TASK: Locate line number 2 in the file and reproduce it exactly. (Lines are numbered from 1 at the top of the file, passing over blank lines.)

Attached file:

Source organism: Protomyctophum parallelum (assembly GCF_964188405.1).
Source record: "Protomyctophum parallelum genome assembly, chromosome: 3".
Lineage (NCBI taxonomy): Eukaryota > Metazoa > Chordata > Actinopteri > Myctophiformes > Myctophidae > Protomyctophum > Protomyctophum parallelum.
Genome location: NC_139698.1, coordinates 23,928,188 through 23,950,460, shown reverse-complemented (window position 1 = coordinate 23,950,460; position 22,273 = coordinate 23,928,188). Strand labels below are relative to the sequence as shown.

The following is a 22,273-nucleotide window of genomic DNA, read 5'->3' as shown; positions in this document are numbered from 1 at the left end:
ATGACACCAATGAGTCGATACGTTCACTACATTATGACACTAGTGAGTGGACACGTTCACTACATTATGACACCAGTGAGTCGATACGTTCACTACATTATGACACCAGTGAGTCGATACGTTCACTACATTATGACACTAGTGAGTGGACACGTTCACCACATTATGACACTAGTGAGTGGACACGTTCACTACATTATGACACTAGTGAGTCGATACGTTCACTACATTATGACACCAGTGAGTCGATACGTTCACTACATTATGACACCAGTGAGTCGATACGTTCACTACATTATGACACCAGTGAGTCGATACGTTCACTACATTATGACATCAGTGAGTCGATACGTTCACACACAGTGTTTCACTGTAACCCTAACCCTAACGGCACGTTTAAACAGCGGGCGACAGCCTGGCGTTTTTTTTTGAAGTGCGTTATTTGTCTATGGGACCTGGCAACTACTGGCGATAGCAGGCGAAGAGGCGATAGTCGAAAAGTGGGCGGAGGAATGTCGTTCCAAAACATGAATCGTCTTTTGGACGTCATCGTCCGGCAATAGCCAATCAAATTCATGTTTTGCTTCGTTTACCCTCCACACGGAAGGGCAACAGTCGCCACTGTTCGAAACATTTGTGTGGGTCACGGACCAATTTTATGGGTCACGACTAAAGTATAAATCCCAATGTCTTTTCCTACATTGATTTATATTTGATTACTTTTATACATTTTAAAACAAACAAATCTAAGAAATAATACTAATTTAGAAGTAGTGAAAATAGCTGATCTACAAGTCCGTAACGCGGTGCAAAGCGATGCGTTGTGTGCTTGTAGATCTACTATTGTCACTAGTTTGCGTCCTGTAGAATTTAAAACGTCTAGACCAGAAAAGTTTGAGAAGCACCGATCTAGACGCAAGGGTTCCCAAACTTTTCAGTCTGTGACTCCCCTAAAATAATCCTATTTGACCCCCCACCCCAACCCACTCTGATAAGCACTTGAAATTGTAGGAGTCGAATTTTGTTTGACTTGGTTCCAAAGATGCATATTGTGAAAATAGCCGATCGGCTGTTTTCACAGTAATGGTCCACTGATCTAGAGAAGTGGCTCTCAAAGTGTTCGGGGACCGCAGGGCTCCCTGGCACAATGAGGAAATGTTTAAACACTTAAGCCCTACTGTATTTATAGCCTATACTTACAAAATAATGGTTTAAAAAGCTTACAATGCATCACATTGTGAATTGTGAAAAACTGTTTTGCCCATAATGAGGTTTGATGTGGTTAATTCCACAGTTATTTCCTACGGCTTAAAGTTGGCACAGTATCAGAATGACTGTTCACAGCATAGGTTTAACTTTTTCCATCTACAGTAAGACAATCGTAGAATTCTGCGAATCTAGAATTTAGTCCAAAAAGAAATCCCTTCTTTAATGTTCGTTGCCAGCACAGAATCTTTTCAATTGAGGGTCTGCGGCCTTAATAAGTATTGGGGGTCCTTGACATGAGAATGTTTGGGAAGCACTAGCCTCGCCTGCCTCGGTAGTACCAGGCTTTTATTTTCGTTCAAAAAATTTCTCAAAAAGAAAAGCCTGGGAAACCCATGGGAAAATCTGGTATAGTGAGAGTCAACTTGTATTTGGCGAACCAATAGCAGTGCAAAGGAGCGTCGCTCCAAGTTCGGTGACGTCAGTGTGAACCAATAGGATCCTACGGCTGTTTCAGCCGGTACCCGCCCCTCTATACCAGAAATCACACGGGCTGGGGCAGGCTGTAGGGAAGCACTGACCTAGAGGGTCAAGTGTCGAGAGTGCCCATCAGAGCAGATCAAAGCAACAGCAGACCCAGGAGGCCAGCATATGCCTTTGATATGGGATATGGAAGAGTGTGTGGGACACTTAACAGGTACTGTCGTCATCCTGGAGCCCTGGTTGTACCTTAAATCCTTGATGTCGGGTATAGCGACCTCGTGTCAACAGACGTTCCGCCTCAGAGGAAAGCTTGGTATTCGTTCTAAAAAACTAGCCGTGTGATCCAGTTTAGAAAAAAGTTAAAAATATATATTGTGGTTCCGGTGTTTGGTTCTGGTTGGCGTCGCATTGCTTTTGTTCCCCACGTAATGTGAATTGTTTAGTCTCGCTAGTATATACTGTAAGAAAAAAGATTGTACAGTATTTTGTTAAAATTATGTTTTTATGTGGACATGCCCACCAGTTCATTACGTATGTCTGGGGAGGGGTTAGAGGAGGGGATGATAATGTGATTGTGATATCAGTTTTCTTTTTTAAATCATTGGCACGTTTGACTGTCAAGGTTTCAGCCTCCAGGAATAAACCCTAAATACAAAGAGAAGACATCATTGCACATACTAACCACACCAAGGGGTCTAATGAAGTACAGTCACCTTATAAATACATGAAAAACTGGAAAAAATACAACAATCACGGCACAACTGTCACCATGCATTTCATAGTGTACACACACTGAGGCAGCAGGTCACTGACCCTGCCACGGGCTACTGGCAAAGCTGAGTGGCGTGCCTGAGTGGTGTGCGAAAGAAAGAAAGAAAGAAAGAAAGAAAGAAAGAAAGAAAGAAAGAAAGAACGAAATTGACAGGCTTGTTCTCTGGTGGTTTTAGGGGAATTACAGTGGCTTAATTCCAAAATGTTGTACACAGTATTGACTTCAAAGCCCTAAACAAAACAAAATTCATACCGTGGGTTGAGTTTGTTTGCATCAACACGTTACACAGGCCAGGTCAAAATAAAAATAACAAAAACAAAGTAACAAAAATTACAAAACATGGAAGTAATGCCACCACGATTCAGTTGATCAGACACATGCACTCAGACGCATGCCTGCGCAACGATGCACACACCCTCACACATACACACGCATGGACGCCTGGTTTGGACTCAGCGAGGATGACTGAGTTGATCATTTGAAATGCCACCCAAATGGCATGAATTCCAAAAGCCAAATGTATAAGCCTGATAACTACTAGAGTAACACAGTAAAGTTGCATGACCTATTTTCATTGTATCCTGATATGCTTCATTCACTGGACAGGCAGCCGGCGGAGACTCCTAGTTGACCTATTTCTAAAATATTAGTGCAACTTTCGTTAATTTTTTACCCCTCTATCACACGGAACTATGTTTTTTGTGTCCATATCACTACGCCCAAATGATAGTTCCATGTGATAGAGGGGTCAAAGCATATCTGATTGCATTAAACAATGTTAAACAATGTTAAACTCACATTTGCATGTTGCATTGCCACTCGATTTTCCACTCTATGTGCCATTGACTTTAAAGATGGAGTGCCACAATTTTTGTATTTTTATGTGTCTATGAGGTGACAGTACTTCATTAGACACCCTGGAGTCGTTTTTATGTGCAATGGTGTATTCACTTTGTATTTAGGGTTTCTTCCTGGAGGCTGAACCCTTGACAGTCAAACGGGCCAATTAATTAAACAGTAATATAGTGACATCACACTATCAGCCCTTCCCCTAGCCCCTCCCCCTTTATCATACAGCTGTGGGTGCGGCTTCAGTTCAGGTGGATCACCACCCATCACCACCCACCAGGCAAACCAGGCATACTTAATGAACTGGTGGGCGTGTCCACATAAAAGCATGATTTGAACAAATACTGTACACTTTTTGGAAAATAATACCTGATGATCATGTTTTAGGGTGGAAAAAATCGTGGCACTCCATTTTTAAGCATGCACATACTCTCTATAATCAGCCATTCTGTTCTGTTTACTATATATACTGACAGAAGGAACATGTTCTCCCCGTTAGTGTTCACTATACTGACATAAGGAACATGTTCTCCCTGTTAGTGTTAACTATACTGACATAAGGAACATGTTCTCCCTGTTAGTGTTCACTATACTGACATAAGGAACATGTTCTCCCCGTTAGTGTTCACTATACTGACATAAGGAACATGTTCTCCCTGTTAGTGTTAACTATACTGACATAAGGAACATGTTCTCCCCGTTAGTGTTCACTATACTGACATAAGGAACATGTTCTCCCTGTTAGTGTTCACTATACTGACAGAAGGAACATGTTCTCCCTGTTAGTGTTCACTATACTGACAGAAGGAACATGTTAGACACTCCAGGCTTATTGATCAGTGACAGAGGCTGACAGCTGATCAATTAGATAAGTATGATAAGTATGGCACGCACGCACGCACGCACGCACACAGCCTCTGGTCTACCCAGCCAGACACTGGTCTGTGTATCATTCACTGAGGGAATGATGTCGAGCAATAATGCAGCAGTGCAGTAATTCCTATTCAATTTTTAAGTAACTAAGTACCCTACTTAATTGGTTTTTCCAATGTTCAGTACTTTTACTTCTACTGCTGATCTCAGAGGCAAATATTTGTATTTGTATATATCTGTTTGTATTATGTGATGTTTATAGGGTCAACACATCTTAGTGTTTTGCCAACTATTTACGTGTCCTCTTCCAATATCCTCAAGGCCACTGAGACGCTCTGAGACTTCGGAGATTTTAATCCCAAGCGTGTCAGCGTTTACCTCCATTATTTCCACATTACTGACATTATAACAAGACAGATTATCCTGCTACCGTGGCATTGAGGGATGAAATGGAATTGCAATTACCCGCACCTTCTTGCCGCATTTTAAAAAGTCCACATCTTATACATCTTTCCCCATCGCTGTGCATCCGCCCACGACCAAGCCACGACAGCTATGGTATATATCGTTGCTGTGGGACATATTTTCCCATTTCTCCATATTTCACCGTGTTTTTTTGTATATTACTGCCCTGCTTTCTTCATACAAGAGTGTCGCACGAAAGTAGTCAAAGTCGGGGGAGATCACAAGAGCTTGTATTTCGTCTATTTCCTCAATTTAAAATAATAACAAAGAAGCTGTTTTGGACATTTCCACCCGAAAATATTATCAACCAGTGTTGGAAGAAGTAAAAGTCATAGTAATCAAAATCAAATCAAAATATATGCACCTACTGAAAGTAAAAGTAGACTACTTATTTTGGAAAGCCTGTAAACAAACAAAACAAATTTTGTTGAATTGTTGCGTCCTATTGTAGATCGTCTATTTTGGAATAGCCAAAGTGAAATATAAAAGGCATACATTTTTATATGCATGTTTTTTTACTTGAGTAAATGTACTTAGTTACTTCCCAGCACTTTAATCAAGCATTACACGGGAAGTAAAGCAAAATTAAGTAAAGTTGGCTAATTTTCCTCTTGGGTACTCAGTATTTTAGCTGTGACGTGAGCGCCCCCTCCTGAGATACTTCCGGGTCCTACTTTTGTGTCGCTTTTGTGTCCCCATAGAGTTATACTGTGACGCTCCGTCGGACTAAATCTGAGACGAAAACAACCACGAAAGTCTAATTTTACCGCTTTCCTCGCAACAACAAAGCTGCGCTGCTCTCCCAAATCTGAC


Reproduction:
Source record: "Protomyctophum parallelum genome assembly, chromosome: 3".